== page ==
Longtime CBS4 assistant director Kristine Strain takes over the news director reigns from Tim Wieland, who was promoted to vice president and general manager of CBS Denver.
Strain has worked at the station since 2000, and served in her prior role since 2004. She’ll lead CBS News and Television Stations local business in Denver, including KCNC-TV (CBS4), CBSN Denver and CBSDenver.com.
Wieland was the news director for 17 years.
“I know I speak for our entire team when I say we are very fortunate to have Kristine as a member of our CBS Denver family for the past 21 years,” Wieland said in a release. “She has played a key role in helping us do an outstanding job of serving our viewers and community partners. In addition, she is an exceptional journalist and a thoughtful and inspiring leader who is both liked and respected by her colleagues. We now look forward to having her serve as our news director and help us make the most of our opportunities to be part of the newly unified CBS News and Stations organization.”
Strain said in an interview it’s an “honor and a privilege” to follow Wieland in the role, and she’s not planning on any dramatic changes. But she’s got a “strong desire to keep pushing the envelope.”
“This is an amazing time to be in the television news business,” Strain said. “As viewers are making new choices, with lots of different options to get our information, we’re in one of the best positions around to provide streaming, website and broadcast products that are important and serve the community.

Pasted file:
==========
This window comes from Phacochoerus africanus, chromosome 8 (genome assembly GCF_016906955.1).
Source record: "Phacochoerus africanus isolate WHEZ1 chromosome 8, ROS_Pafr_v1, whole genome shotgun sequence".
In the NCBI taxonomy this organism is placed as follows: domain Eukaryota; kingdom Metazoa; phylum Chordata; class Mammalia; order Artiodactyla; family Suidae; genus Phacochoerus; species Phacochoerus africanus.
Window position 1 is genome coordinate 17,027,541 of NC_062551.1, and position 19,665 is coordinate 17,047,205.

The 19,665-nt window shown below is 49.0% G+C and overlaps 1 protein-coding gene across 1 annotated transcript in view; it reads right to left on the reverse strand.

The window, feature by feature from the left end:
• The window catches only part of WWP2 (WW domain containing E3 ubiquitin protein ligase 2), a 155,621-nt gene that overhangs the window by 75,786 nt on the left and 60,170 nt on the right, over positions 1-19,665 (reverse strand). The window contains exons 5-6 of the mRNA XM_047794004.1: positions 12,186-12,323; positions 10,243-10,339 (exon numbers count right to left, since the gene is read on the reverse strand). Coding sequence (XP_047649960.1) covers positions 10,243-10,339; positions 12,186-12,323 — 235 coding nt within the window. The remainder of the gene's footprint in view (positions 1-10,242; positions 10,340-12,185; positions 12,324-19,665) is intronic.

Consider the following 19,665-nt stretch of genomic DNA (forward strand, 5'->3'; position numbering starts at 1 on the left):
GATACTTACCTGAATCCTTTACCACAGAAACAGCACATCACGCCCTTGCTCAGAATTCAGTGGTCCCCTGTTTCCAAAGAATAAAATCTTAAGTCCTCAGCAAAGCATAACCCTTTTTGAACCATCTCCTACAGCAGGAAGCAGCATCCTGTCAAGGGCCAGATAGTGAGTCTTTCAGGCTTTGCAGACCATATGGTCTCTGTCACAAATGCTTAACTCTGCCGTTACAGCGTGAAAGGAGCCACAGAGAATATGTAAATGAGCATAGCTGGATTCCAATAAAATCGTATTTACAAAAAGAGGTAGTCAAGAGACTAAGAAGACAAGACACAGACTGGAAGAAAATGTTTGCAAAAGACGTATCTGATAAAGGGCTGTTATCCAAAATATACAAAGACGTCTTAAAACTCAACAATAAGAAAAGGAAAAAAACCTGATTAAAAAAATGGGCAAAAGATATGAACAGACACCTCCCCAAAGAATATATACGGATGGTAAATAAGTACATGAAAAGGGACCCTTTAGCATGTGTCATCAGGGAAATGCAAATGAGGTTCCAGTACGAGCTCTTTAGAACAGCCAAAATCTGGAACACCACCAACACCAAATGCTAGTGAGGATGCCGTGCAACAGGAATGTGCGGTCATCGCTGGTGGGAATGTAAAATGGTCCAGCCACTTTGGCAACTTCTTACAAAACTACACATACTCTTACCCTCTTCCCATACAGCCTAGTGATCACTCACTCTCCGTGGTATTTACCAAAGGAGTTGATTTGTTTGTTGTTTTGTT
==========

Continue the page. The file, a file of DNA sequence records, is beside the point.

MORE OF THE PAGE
“We want to be there for people in the palm of their hands when they need the news.”
Since Strain joined CBS4 in 2000, the station’s news department has received a Peabody Award, three national Edward R. Murrow Awards, several regional Murrow Awards, and numerous Emmys.
The University of Kansas graduate has attended the Poynter Institute, both as a student and a visiting faculty member, and got her master’s degree from the University of Denver’s Daniels School of Business.
Strain hopes to continue to serve as a role model to young journalists, especially women.
“The message I would send to the other women industry is you can lead in this industry and be a family person at the same time,” she said. “There is a way to balance this profession. Heck, I’m a mother of two. There’s a lot of women in this industry to say ‘no way – I want to have a family.’ You can have a family and do this business. It’s hard, but so worth it.”
She said the station, and the company, are committed to having a staff that reflect the diversity of the Denver community, both in front of the camera and behind it.
“We want to make editorial decisions that show we’re connected to the community,” Strain said. “In front of the camera, we need to be relatable to the community watching us. That’s a huge priority. Not just who’s telling the story, but what the stories are about. … We’re looking to continue high-impact journalism where we hold the powerful accountable, and shine a light on important issues.”